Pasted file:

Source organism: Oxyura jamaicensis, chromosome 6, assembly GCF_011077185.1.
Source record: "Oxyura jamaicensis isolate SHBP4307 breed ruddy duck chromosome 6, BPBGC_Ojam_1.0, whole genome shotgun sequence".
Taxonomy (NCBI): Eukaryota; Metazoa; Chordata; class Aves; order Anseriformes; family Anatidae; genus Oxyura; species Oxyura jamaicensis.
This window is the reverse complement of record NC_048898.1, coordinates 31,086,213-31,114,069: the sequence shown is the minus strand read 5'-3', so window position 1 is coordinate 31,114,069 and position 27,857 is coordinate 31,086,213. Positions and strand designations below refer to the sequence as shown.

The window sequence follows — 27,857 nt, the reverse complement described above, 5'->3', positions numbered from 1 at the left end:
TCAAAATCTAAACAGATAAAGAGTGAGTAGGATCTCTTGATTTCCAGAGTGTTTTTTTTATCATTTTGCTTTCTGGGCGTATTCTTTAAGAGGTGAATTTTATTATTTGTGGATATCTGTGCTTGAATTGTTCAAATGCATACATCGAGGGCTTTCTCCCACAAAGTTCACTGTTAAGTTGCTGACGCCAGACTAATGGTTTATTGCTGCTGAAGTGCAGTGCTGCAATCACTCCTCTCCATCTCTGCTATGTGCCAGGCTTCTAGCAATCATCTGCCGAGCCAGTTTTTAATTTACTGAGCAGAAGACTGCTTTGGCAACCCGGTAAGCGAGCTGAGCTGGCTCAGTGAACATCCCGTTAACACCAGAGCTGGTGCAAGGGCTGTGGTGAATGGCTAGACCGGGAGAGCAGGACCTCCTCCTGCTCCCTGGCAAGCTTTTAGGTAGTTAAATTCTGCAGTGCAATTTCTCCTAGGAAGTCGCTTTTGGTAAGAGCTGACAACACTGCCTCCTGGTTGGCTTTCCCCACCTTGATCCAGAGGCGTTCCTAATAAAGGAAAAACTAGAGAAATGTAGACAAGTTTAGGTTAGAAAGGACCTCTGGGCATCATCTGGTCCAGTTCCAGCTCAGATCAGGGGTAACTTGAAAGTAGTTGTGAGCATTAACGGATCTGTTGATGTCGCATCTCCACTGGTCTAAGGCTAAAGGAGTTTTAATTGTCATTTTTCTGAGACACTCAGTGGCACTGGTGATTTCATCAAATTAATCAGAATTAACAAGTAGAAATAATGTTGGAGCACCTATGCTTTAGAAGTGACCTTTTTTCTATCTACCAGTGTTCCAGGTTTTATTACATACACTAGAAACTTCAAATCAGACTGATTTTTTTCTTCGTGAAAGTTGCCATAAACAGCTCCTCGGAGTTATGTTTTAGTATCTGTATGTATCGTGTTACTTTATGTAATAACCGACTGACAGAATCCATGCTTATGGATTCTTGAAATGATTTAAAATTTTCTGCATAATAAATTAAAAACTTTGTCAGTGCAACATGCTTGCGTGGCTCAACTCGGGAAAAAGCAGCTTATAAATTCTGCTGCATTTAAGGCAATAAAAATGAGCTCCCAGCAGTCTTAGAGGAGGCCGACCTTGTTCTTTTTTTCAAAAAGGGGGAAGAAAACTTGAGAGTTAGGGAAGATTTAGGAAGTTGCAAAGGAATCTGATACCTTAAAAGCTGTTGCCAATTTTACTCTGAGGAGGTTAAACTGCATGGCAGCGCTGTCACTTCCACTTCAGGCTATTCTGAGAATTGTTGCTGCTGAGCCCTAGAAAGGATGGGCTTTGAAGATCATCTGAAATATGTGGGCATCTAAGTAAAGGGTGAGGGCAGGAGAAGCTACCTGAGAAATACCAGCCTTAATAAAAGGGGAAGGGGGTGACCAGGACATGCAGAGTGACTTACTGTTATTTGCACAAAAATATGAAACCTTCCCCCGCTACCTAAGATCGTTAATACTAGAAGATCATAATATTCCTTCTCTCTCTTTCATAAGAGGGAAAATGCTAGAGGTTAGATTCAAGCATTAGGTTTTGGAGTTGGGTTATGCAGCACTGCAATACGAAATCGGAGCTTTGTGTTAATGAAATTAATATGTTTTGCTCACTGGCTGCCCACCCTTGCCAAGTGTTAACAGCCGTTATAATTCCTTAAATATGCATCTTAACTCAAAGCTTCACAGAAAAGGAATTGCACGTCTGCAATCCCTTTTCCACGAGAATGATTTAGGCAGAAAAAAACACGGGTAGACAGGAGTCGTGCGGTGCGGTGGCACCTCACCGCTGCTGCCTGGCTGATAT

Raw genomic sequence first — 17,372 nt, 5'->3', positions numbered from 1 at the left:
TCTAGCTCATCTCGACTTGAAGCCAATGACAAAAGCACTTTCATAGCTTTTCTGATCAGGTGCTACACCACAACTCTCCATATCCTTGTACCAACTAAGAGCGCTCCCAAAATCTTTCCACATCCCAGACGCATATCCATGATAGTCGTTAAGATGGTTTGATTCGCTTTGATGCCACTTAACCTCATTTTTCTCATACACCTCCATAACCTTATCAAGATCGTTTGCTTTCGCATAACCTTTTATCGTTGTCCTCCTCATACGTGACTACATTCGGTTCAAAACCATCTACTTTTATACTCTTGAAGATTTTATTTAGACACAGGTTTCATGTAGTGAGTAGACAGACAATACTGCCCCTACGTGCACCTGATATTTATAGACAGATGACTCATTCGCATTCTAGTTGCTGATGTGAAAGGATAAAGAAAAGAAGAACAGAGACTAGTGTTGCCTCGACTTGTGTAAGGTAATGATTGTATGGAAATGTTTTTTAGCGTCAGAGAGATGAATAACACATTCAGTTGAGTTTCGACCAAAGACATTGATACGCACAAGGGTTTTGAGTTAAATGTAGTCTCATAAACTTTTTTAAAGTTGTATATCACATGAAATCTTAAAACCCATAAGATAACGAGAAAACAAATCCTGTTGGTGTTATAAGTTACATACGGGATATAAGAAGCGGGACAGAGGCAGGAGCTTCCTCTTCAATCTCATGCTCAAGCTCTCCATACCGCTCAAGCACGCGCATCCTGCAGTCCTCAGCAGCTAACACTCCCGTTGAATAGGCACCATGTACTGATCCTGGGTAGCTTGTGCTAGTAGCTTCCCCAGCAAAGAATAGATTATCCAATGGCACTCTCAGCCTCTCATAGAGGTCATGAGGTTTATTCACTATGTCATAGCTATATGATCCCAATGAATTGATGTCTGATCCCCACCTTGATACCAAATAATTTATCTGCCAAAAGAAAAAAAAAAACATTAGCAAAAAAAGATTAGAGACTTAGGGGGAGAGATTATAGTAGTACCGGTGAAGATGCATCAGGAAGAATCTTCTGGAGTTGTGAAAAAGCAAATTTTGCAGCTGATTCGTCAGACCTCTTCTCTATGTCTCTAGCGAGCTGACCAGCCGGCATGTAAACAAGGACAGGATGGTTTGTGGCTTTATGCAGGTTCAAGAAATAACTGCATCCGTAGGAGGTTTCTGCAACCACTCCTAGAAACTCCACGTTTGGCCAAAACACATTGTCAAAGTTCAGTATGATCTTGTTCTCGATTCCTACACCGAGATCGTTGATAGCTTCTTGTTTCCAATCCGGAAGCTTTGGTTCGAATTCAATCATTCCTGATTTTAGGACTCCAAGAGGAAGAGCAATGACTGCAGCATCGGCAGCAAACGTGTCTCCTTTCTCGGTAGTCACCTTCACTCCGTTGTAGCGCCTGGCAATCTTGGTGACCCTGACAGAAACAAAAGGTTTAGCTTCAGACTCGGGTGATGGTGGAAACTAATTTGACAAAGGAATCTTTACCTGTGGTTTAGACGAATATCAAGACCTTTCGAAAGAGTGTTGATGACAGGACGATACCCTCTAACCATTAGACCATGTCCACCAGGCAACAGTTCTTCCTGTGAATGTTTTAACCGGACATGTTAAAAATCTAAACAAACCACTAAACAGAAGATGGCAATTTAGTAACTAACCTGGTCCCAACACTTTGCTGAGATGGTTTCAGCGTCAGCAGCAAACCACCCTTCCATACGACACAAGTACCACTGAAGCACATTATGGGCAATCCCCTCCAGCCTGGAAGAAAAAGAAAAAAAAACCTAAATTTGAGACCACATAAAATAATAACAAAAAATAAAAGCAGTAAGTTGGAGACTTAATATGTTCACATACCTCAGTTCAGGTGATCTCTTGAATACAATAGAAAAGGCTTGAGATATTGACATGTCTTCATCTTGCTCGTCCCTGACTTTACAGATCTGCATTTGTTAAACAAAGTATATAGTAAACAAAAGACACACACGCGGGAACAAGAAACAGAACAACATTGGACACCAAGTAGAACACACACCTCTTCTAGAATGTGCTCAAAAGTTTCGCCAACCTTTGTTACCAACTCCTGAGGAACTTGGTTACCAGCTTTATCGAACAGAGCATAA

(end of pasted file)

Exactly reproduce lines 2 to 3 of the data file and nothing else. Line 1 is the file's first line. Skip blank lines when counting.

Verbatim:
Source record: "Oxyura jamaicensis isolate SHBP4307 breed ruddy duck chromosome 6, BPBGC_Ojam_1.0, whole genome shotgun sequence".
Taxonomy (NCBI): Eukaryota; Metazoa; Chordata; class Aves; order Anseriformes; family Anatidae; genus Oxyura; species Oxyura jamaicensis.